Thursday, January 22, 2009

Death and Champagne

Not Famous in Brooklyn

I saw Ralph Fiennes at the Cherry Orchard last night. He was with a beautiful woman. His head was shaved and he wore a cream tweed jacket and pretended he wasn't famous. Marcus said, People didn't fall in love as much.' I agreed. How could they with all those red pillows and Turkish carpets and the guy on stage strumming his guitar. On stage, someone said of a fake person "he died of champagne." Chekhov's last drink was champagne. After, I told Marcus I cried when I went back to visit my grandmother's house, in Serbia, because it was soundless and I had spent so many summers there when I was little. Once each week the barber would come by and shave my grandfather with a straight blade in front of the roses. Marcus said, That's very Chekhovian. Then I remembered to ask Marcus to tell me how evil he is, and he started to but the lights got dim.


RECORDER said...

A little off-topic, but Chekhov seems to short-circuit people's sense of...well, I've been sitting here a minute swapping out "truth" for "love" for "perfection" for "reality" and the most inclusive answer of this toggle-function is "everything" (don't chuckle). I went to the play myself last week, saw no one famous, but was greeted to the largest collection of myopics I've ever encountered when it ended. Everyone was having a different conversation, but each and every one was negative: explanations and evocations of why they hated the play. Chekhov is deeply, deeply unAristotlelian, and there's no better litmus for just how deeply a group of people mistake scripted fictions for reality than to have them react to a Chekhov play. Not that Chekhov is any more objectively real...just a rarer bird overall.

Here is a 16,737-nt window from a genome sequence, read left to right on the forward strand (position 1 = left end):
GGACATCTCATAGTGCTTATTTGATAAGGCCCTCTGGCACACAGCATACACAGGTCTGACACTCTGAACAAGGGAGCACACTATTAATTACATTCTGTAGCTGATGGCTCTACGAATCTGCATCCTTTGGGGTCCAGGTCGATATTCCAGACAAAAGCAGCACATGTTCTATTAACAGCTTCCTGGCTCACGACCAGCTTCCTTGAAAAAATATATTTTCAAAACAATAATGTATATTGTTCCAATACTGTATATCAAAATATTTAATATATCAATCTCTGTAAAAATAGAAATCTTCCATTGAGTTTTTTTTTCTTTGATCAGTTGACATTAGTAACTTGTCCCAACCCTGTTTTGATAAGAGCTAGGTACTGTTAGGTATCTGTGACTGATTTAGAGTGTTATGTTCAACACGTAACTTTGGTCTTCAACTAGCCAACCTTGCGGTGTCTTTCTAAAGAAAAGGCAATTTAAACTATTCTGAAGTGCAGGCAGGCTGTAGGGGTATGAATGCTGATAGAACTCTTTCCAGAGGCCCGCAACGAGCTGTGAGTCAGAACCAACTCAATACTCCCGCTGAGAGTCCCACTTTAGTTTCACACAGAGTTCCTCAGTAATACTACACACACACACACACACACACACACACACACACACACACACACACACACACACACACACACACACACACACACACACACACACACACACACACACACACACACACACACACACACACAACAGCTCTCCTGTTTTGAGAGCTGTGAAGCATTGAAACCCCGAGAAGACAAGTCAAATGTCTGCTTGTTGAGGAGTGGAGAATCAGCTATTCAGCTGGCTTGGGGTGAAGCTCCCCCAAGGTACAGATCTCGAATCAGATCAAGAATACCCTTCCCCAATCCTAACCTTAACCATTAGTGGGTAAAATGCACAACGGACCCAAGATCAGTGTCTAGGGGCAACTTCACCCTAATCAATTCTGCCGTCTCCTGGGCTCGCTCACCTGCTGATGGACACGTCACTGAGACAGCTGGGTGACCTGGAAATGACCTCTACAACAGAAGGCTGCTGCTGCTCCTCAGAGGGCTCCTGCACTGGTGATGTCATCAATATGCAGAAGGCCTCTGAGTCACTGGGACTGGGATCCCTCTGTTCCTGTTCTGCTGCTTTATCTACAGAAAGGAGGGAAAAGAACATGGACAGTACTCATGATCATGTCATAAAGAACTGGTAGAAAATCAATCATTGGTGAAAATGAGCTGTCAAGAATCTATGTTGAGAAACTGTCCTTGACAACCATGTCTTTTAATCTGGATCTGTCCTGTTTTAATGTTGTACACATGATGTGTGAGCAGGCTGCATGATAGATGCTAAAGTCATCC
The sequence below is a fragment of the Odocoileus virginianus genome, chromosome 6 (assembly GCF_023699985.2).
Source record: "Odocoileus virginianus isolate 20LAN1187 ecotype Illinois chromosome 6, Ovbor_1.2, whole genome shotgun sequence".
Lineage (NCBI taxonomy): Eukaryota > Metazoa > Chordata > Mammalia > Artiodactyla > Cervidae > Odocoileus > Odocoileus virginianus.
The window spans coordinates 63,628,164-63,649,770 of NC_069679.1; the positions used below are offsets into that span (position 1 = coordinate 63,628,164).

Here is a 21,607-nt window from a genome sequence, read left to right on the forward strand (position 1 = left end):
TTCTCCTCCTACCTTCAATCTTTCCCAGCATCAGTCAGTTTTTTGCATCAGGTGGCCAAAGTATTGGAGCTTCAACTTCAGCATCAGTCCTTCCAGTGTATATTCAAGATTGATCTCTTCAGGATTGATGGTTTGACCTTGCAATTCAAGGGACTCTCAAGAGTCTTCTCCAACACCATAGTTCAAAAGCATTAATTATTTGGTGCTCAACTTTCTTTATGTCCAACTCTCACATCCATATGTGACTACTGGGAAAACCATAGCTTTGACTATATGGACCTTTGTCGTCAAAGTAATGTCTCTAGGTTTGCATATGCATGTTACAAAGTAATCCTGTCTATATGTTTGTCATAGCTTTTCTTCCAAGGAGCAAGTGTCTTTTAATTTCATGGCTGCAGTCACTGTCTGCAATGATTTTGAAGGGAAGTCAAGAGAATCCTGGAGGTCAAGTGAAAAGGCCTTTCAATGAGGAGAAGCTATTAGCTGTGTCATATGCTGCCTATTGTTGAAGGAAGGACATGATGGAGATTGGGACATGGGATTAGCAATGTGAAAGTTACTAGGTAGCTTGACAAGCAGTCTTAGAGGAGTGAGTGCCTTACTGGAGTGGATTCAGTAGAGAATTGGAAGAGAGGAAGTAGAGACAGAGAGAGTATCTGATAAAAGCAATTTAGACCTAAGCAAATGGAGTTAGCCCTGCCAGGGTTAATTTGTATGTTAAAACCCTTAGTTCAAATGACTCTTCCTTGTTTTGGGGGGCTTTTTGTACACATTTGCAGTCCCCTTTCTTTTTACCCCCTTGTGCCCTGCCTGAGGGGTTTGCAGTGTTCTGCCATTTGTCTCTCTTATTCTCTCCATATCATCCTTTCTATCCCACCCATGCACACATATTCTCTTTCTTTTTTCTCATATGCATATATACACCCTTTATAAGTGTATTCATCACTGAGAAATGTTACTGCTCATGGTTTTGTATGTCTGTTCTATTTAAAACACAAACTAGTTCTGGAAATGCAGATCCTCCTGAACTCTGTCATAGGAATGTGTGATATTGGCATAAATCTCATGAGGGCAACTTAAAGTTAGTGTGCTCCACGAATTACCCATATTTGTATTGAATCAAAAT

Egg Off-Kilter said...

Watching a Chekhov play, I'm reminded of something that Stanley Fish said of Obama's speeches: "It is as if the speech, rather than being a sustained performance with a cumulative power, was a framework on which a succession of verbal ornaments was hung, and we were being invited not to move forward but to stop and ponder significances only hinted at." He wrote that Obama moved from "meditative bead to meditative bead" inviting us to contemplate but not giving us the appropriate room to contemplate. But it is in the ellipses that the mind is allowed to internalize, to react and to create. It is not so much real as it is a catalyst for projection and for a wider sense of appreciation. I don't expect the 'real' when viewing a Chekhov play as I do an extremely sensual, evocative, laconic montage, the meaning of which lies, maybe, not in its verisimilitude but in its explosion of our concept of what is real, as the films of Gus van Sant do - Gerry, for example. I did actually very much enjoy the play.

A friend had this to say: "I was reading the foreword to a collection of plays by D.H. Lawrence that compared him to Chekhov. Basically Chekhov gives you rhythms of daily speech and lots of character exposition and the like. It's sort of very non-sequitur in ways because characters don't always respond to each other directly, but also seem to be responding to a memory or an inner voice."